Storytelling in Syria is more than a form of a popular art, it is a continued living tradition that is integrated in family gatherings and social gatherings; the article weaves the personal experience of the author with the public art of storytelling. While blending private exposure to storytelling with storytelling as a public art form, this paper explores storytelling’s context in Syria, its history, craft, and practice in the comm unity of Damascus. This article is based on an interview with a storyteller from Damascus, Syria. His name is Abu Shadi. While historicizing storytelling in Syria, the paper pays attention to the rituals of storytelling in present as it describes Abu Shadi while he is involved in the act of storytelling. It also describes the venue where stories are usually told, coffee shops, and traces the specificity of this space and its effects on the art of storytelling. The study sheds light on storytelling craft and history in Syria and argues that storytelling needs more attention from community organizations, governmental agencies, academic scholarship, and citizens.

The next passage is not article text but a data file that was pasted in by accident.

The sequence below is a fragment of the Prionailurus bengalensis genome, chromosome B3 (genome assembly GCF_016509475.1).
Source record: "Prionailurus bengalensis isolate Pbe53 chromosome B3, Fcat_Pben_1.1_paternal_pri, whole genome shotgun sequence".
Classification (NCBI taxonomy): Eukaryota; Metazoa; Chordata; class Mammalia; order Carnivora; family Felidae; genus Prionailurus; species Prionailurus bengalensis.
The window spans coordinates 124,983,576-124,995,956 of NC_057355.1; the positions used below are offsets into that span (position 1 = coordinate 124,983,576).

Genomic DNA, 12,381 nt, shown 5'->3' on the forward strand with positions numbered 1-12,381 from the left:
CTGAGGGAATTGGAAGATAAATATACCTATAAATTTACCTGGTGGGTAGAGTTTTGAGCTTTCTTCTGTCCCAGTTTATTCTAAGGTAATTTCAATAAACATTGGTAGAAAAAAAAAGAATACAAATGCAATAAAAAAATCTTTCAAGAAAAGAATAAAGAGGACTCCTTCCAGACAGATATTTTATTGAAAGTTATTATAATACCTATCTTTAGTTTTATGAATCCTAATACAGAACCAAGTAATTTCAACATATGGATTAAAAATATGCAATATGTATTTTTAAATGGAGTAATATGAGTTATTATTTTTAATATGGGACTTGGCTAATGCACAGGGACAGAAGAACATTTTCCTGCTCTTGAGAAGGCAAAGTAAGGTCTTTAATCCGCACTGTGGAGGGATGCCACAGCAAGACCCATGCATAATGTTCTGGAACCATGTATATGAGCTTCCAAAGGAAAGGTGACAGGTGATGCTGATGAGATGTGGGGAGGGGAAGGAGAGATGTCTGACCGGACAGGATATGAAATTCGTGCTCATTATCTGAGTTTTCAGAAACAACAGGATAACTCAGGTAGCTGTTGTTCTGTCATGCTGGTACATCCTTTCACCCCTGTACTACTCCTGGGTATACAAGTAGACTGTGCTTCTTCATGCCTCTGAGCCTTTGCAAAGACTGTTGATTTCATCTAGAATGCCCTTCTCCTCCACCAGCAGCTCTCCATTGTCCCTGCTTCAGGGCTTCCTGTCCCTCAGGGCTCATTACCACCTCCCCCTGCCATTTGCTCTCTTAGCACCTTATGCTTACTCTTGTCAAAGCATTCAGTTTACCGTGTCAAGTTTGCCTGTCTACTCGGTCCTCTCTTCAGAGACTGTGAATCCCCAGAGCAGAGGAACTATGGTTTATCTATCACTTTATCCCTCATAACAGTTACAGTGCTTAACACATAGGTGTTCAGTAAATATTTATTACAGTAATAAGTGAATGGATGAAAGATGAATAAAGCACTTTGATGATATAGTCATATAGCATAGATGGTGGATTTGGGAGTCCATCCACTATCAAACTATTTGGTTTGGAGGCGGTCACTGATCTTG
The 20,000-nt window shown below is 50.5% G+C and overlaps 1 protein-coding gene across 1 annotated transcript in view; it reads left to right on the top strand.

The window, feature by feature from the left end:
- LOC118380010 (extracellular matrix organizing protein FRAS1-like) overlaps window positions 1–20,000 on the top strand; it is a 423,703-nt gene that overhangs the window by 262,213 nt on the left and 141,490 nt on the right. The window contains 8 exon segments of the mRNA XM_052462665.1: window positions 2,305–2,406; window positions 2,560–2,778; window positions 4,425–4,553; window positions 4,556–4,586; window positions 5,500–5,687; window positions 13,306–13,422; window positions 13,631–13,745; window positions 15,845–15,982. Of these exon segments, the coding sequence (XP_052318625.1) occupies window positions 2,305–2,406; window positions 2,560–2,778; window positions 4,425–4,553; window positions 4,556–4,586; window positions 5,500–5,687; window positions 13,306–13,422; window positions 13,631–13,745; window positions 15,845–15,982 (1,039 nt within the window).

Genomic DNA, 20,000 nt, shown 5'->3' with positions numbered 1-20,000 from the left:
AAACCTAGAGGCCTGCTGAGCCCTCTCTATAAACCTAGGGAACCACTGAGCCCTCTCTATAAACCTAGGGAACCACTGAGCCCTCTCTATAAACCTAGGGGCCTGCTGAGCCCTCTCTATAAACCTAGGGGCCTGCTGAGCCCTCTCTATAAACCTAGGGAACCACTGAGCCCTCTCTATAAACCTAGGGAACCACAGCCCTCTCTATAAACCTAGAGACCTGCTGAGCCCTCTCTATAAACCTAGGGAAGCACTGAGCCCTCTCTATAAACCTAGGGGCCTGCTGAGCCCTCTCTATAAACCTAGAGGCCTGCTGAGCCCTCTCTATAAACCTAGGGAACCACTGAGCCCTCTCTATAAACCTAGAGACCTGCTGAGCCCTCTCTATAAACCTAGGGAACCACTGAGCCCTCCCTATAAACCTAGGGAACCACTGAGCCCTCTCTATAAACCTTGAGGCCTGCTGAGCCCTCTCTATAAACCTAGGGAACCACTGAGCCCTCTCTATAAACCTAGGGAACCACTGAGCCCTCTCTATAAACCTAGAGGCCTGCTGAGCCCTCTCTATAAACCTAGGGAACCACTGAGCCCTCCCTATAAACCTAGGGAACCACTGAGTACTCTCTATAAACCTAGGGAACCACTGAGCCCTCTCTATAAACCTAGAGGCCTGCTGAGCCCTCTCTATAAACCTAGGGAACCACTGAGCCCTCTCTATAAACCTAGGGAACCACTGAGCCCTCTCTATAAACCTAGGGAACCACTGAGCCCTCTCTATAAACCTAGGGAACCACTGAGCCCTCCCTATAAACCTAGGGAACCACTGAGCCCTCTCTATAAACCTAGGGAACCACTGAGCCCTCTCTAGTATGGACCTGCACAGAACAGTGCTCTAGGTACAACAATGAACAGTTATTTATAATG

Skeiker, Fadi Fayad
"Once Upon a Time: Performing Storytelling in Damascus,"
Storytelling, Self, Society:
3, Article 4.
Available at: http://digitalcommons.wayne.edu/storytelling/vol6/iss3/4